"Pray then like this: Our Father..."
Jesus gave His disciples the perfect prayer which addresses God as "Our Father." It’s probably the most familiar prayer in history, and yet its familiarity means that sometimes we don’t think about the words as much as we should when we say it. Even the first word is important, as it is in our English translation – “Our.” When Jesus taught this prayer, he set it very much in the context of “all of us together.”
Certainly, God loves each one of us individually, and He deals with us individually, but He has called us individually to be part of His Body, the Church. Throughout the whole prayer, it’s prayed in the plural – and it’s a reminder to us that we are part of something much larger than ourselves, and that what we do or neglect to do has an effect on others.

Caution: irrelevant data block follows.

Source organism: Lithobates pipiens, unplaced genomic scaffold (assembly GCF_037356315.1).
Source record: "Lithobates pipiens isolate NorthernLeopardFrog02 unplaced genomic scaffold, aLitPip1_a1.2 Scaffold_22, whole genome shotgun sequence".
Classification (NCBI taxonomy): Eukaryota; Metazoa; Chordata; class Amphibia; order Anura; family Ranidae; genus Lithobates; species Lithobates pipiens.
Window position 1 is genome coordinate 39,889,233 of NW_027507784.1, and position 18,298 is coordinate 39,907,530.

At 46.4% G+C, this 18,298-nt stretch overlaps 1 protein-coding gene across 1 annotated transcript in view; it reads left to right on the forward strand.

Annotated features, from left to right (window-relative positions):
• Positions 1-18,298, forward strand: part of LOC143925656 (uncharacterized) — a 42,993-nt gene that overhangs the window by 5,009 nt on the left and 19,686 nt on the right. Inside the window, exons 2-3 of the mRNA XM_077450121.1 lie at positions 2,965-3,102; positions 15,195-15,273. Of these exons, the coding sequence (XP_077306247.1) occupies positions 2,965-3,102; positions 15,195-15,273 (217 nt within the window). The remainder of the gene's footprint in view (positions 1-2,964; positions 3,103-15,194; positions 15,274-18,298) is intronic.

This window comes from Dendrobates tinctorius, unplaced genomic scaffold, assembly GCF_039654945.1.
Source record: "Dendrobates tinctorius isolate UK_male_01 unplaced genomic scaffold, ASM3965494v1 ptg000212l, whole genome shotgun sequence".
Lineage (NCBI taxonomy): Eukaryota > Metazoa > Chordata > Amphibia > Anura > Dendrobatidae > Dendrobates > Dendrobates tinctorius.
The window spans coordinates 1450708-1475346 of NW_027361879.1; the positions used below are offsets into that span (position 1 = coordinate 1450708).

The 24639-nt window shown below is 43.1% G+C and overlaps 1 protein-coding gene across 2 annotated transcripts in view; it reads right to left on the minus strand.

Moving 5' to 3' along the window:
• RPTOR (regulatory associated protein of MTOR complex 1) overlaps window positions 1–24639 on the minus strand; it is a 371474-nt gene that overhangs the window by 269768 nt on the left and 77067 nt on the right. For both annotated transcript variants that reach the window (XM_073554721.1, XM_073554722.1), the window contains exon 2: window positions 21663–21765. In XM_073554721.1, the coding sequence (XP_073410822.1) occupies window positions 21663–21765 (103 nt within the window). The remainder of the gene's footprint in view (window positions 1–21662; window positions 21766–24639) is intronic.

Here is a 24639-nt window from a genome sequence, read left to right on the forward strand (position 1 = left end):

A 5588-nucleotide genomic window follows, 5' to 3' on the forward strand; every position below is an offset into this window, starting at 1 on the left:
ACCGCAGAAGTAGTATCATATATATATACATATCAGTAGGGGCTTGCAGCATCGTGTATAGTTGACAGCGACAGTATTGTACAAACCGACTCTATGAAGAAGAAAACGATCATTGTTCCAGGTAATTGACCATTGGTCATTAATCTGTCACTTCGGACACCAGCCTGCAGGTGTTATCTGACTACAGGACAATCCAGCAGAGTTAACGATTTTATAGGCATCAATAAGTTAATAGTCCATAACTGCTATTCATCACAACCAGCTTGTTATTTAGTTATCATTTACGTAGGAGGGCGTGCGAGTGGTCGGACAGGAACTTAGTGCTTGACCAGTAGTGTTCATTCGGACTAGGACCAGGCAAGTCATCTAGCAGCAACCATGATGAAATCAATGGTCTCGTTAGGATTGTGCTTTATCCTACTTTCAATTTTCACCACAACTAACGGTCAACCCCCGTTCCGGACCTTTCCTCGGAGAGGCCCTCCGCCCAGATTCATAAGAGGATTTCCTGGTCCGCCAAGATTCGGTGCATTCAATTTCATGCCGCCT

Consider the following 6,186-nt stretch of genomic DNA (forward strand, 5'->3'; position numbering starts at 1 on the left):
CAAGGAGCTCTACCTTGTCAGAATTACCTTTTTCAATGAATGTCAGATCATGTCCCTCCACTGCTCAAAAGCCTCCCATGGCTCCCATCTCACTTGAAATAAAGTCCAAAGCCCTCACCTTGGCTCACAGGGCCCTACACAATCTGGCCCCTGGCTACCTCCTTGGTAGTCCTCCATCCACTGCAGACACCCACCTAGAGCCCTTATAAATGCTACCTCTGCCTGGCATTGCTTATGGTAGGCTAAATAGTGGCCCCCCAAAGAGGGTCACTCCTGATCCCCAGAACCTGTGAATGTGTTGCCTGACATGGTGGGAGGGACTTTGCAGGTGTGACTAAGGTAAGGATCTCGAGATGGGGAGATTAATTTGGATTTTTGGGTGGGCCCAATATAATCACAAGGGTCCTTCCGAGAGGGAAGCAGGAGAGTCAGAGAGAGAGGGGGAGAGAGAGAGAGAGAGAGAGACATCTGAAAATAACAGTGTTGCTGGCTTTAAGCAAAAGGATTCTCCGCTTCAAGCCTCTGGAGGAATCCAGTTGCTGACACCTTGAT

When we were baptized, that sacrament affected us individually, certainly – it took away the stain of original sin – but it also incorporated us into something; namely, the Church, the Body of Christ.
When we were confirmed, each of us was sealed with the gift of the Holy Spirit. But it also made us active members of an army – the army of Christ - and we were given grace and power to join with others in fighting against sin, the world and the devil.
When we receive Holy Communion, each of us individually receives the Body and Blood of Christ, but we receive it in communion with the Church throughout the world, and in union with the saints throughout the ages.
Even when we pray to God by ourselves, when we say the Amen, we say it with the whole Church – Militant, Expectant, and Triumphant.
The great poet, John Donne, wrote, “No man is an island entire of itself…” which is a reminder that what I do, what I say, or what I neglect to do or say, has to do not just with me, but it also with all those around me.
Pictured: The Lord's Prayer (Le "Pater Noster")
by James Tissot (French, 1836-1902).